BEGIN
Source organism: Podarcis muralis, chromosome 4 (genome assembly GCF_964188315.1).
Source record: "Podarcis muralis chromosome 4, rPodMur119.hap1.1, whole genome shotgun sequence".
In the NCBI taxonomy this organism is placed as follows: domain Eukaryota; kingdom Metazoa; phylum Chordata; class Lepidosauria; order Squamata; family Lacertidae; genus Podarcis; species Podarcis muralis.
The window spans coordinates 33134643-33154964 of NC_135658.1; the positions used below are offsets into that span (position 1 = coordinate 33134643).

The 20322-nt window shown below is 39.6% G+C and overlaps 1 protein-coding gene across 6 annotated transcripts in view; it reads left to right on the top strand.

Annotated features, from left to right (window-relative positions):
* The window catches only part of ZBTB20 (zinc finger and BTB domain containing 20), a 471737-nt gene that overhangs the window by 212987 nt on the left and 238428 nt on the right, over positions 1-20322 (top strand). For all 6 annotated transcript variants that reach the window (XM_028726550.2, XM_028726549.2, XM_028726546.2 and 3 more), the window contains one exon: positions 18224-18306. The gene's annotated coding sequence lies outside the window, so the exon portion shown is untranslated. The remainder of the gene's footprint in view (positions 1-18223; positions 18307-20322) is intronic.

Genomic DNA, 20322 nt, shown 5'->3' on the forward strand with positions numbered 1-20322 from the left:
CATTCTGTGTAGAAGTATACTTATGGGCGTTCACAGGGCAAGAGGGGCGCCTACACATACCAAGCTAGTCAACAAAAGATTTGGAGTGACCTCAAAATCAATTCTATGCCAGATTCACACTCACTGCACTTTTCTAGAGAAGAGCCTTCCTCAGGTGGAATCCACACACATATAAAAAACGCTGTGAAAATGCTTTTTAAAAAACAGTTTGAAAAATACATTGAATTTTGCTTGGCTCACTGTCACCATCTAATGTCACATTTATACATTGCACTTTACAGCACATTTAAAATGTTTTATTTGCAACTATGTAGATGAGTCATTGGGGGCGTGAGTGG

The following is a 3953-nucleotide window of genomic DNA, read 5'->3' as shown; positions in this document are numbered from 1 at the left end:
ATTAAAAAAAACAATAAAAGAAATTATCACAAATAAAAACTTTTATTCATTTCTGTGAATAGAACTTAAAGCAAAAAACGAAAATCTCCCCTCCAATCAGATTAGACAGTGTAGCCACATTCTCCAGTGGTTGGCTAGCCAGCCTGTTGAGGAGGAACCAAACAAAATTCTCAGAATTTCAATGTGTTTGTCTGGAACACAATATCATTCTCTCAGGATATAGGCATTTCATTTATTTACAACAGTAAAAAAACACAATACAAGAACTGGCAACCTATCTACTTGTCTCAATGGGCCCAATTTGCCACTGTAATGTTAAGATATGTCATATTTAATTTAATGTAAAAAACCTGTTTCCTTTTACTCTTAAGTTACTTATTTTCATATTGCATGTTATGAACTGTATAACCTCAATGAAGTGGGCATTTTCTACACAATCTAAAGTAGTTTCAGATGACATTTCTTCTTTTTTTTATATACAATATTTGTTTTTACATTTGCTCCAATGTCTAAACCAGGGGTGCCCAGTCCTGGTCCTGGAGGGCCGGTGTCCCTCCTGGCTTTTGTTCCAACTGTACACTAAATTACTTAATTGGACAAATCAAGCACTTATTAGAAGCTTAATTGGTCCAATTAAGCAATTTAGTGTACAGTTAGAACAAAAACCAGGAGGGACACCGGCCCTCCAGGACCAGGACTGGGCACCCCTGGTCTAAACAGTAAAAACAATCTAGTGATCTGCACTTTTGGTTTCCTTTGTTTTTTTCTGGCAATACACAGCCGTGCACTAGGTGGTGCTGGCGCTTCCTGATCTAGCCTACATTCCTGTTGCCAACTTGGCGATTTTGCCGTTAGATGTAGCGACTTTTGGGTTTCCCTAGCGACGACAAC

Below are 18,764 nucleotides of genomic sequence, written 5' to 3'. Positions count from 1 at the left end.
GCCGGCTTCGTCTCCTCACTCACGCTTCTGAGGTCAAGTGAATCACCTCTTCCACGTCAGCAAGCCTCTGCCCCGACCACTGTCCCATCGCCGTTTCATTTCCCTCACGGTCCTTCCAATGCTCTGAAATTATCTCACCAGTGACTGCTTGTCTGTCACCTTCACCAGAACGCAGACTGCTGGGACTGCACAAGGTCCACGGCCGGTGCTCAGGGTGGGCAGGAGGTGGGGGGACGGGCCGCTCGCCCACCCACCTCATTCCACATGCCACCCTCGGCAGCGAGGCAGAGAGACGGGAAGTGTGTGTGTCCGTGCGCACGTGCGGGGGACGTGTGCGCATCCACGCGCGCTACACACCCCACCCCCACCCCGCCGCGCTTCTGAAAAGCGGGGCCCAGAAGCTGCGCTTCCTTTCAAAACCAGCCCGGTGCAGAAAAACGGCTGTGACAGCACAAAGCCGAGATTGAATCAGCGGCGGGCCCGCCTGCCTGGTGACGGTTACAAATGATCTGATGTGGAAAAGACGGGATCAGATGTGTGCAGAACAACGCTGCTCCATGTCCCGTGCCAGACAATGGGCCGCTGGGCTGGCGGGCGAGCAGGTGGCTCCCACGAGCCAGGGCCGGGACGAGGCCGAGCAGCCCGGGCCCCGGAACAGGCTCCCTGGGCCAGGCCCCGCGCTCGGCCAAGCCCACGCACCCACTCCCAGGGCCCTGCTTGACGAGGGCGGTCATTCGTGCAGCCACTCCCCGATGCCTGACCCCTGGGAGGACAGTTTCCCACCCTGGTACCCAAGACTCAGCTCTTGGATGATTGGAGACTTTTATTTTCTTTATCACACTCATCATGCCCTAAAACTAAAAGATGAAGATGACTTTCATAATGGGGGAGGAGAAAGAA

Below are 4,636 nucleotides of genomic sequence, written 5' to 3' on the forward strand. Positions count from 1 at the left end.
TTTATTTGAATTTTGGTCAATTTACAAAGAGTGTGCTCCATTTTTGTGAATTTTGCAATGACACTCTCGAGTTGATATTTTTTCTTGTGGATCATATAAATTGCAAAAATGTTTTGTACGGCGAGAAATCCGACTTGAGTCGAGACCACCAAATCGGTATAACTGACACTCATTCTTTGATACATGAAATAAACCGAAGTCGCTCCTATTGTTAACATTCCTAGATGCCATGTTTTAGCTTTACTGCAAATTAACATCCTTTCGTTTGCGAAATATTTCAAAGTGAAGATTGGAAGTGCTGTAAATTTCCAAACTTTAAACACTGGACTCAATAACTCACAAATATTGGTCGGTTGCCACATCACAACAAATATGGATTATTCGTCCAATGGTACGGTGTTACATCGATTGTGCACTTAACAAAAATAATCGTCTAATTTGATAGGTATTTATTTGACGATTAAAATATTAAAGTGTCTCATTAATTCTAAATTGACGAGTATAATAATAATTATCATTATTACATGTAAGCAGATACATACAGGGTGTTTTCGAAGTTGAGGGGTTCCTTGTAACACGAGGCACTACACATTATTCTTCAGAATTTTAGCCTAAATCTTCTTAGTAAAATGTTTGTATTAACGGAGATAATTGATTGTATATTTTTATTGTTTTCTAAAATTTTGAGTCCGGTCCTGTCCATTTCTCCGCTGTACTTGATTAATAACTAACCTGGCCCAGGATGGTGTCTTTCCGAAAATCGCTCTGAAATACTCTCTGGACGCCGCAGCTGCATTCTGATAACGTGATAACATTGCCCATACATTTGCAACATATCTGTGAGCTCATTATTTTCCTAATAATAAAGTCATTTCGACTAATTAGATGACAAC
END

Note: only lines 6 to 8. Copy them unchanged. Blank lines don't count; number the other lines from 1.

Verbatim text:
Annotated features, from left to right (window-relative positions):
* The window catches only part of ZBTB20 (zinc finger and BTB domain containing 20), a 471737-nt gene that overhangs the window by 212987 nt on the left and 238428 nt on the right, over positions 1-20322 (top strand). For all 6 annotated transcript variants that reach the window (XM_028726550.2, XM_028726549.2, XM_028726546.2 and 3 more), the window contains one exon: positions 18224-18306. The gene's annotated coding sequence lies outside the window, so the exon portion shown is untranslated. The remainder of the gene's footprint in view (positions 1-18223; positions 18307-20322) is intronic.

Genomic DNA, 20322 nt, shown 5'->3' on the forward strand with positions numbered 1-20322 from the left: